Well said. A feature I'd like to add is the ability to have persistent
objects that don't get their own database records, so that you can get
the benefit of having them track their changes without incuring the
expense of a separate database object.
On May 26, 2009, at 11:48 AM, Chris Bainbridge wrote:
> 2009/5/26 Pedro Ferreira <jose.pedro.ferre...@cern.ch>:
>> In any case, it's not such a surprising number, since we have ~73141
>> event objects and ~344484 contribution objects, plus ~492016
>> objects, and then each one of these may contain authors, and fore
>> some associated objects that store different bits of info...
> I had a similar problem packing a large 15GB database. This may sound
> obvious, and is totally application specific, but you might like to
> look into whether it really is necessary to have so many individual
> ZODB objects. I found that often I would have a class that inherited
> from one of the Persistent classes that was part of a larger
> Persistent class, resulting in an explosion of Persistent objects. It
> was possible to make many of them non-Persistent, so that they only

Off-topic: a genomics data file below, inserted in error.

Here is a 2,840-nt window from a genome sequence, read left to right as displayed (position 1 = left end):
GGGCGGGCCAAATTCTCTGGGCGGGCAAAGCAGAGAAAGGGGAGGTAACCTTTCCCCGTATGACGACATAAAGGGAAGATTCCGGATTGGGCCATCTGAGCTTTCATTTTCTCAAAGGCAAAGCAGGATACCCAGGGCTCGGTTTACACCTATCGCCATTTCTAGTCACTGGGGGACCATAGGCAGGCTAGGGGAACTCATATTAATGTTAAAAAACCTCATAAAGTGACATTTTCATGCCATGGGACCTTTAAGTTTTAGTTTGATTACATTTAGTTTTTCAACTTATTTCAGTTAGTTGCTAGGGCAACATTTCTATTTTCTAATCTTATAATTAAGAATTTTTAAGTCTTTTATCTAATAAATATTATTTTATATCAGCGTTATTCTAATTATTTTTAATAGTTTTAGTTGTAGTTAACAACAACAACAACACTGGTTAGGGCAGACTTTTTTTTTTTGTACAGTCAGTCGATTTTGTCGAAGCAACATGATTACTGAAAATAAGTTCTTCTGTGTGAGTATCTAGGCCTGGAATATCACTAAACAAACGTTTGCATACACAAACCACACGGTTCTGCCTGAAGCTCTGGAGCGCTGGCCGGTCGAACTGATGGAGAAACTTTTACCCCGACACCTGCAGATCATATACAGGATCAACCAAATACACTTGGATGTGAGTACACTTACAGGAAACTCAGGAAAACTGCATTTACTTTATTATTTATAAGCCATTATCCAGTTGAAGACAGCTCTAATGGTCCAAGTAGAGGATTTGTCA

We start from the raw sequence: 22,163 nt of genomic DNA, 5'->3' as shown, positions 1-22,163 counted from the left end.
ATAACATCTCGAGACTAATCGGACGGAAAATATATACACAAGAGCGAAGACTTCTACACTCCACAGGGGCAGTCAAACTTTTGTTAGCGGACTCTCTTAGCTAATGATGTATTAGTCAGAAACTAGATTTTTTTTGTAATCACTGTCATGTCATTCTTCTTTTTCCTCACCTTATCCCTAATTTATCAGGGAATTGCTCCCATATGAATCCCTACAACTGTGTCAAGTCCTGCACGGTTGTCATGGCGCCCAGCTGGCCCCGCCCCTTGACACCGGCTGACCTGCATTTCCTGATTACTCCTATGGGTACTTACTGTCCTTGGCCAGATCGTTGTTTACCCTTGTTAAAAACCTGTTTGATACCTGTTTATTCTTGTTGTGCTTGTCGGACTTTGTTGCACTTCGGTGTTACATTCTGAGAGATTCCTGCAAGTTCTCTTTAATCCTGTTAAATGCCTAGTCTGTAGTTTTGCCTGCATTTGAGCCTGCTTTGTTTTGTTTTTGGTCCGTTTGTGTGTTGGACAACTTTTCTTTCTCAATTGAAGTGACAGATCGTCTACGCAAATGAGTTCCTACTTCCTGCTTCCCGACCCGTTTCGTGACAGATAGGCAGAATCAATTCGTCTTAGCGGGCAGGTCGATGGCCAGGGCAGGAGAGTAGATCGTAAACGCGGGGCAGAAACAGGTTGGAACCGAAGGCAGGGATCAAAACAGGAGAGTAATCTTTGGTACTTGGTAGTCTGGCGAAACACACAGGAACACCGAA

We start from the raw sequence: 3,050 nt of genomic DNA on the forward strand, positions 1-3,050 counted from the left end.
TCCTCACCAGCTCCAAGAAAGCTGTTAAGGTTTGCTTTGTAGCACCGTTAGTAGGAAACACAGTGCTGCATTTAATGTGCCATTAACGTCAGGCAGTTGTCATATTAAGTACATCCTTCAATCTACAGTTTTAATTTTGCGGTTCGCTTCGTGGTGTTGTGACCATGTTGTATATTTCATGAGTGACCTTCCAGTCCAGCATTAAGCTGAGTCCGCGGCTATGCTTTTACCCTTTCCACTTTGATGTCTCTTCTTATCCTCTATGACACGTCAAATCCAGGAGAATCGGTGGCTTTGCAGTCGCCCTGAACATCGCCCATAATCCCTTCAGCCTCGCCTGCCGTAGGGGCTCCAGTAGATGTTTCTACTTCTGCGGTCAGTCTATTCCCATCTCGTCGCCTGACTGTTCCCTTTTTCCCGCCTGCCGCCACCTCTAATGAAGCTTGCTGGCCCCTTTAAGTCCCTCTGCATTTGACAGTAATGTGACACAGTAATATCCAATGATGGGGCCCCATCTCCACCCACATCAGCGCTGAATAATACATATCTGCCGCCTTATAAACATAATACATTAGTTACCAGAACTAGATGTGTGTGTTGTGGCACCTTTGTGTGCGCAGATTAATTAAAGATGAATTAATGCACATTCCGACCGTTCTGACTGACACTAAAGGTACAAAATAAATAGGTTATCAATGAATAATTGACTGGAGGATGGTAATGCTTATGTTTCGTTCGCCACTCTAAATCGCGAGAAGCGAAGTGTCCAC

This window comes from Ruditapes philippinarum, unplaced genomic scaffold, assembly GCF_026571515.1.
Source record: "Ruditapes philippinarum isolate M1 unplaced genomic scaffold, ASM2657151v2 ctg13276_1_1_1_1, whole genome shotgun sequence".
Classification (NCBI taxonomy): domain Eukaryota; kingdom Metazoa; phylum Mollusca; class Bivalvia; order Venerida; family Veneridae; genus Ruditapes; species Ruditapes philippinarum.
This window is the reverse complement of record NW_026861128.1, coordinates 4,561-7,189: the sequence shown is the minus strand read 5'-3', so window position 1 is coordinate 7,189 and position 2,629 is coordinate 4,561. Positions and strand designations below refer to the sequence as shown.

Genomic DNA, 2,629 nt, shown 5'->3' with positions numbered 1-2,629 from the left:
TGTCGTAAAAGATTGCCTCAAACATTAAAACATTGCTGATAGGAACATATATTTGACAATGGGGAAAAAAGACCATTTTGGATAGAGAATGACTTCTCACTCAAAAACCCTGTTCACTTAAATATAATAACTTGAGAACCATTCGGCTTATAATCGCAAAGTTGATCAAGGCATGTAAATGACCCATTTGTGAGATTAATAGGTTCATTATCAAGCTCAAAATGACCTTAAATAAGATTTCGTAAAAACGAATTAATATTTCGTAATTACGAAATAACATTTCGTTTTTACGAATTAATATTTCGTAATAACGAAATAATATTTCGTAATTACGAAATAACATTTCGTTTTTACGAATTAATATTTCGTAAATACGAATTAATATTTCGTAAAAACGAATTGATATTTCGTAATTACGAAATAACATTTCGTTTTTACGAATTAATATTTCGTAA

> get serialised and stored in the database as part of whatever larger
> Persistent object that they're part of. Another thing to watch out for
> is dangling pointers - given the dynamic nature of Python, it's very
> easy to leave a pointer hanging around to an old Persistent object
> that you don't really need to store in the database, which in turn
> points to more objects, etc. Any object that can be reached in a
> traversal of the object graph will be kept in the database forever.
> The lack of a formal schema and rigid type checking make these kind of
> errors much easier to make, and with today's hardware they don't
> become a problem until the database grows big.
> For more information about ZODB, see the ZODB Wiki:
> ZODB-Dev mailing list - ZODB-Dev@zope.org
For more information about ZODB, see the ZODB Wiki:
ZODB-Dev mailing list - ZODB-Dev@zope.org